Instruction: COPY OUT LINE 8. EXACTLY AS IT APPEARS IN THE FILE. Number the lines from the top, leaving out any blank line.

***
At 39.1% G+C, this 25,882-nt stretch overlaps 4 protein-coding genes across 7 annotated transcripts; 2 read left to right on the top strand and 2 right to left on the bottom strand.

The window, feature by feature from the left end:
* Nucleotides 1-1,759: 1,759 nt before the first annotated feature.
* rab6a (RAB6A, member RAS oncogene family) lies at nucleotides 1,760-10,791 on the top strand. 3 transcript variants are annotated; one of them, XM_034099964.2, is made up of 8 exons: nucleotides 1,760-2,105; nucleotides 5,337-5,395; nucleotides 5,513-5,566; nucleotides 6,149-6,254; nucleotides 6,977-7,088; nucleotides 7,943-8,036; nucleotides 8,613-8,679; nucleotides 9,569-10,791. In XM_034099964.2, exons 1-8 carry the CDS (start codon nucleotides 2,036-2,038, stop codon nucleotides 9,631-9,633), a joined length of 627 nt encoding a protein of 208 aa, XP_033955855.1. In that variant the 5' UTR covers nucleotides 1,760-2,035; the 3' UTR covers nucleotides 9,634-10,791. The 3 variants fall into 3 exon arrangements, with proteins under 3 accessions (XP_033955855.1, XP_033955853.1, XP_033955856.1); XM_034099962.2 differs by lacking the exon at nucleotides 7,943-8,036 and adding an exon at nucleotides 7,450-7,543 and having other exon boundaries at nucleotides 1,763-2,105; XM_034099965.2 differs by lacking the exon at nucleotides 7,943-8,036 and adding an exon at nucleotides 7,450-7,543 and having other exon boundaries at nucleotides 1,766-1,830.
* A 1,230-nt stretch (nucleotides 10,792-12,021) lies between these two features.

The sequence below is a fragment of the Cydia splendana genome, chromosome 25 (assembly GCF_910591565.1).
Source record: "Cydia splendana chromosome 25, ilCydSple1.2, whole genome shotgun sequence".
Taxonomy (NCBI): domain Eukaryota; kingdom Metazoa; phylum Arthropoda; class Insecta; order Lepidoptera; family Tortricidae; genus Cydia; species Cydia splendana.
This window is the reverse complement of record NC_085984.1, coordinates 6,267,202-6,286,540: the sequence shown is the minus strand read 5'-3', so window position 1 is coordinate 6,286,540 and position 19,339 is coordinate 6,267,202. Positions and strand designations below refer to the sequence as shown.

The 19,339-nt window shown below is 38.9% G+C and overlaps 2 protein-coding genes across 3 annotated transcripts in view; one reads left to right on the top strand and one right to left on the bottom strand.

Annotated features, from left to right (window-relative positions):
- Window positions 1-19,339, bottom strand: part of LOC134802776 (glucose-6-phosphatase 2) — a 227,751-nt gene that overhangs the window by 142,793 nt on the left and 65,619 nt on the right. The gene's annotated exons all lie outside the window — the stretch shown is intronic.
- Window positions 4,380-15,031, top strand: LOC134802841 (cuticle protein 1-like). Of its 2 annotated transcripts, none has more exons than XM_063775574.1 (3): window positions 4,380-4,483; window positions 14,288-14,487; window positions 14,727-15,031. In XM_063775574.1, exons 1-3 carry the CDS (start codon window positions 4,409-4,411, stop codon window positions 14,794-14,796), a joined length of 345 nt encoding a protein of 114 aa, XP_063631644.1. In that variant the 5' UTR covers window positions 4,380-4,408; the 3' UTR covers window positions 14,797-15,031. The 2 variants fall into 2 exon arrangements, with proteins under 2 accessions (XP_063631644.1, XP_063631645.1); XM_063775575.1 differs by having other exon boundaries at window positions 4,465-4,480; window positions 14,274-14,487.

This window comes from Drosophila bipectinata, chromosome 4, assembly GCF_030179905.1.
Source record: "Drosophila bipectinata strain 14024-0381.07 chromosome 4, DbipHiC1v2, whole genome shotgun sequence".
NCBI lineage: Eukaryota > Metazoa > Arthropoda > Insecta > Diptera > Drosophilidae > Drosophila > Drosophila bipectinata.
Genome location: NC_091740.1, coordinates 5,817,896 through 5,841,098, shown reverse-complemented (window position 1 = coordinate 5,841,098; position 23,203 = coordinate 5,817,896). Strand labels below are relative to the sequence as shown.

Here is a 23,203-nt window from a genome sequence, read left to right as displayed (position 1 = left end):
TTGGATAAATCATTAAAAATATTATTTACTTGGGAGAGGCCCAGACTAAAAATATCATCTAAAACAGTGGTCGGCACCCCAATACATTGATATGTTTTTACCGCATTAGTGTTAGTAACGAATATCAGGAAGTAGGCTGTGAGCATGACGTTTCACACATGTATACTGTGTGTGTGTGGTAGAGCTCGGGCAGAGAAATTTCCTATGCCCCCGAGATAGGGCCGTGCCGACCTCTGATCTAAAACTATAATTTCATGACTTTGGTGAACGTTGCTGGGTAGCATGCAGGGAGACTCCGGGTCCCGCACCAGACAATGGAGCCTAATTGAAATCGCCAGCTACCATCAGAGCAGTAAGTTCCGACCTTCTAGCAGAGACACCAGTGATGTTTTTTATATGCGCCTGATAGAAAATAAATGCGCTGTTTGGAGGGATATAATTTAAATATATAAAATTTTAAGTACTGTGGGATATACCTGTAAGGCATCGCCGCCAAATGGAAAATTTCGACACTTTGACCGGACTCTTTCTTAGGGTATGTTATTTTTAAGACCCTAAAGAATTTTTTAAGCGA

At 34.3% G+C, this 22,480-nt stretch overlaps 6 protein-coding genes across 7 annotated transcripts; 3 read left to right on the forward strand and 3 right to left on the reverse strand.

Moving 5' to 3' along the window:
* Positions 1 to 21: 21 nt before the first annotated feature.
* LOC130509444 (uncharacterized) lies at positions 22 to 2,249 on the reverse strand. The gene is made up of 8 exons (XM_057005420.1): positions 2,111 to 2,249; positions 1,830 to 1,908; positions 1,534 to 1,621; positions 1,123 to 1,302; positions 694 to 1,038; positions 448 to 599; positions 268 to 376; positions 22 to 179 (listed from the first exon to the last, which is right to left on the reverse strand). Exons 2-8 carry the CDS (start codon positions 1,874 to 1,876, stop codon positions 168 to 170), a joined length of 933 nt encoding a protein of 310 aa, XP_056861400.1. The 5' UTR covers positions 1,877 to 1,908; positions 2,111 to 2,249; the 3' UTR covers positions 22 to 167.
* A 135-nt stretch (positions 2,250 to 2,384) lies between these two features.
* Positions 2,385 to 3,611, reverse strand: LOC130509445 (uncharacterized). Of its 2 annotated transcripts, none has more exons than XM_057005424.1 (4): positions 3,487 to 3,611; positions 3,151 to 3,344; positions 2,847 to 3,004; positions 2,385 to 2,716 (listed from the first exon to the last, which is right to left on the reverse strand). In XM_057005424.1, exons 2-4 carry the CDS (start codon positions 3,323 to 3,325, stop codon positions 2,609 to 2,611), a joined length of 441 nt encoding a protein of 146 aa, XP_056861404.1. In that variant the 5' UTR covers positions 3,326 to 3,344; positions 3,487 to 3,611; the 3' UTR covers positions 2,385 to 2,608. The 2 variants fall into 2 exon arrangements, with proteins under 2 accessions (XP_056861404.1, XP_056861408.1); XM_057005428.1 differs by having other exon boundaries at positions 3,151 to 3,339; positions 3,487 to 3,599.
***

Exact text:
Taxonomy (NCBI): domain Eukaryota; kingdom Metazoa; phylum Arthropoda; class Insecta; order Lepidoptera; family Tortricidae; genus Cydia; species Cydia splendana.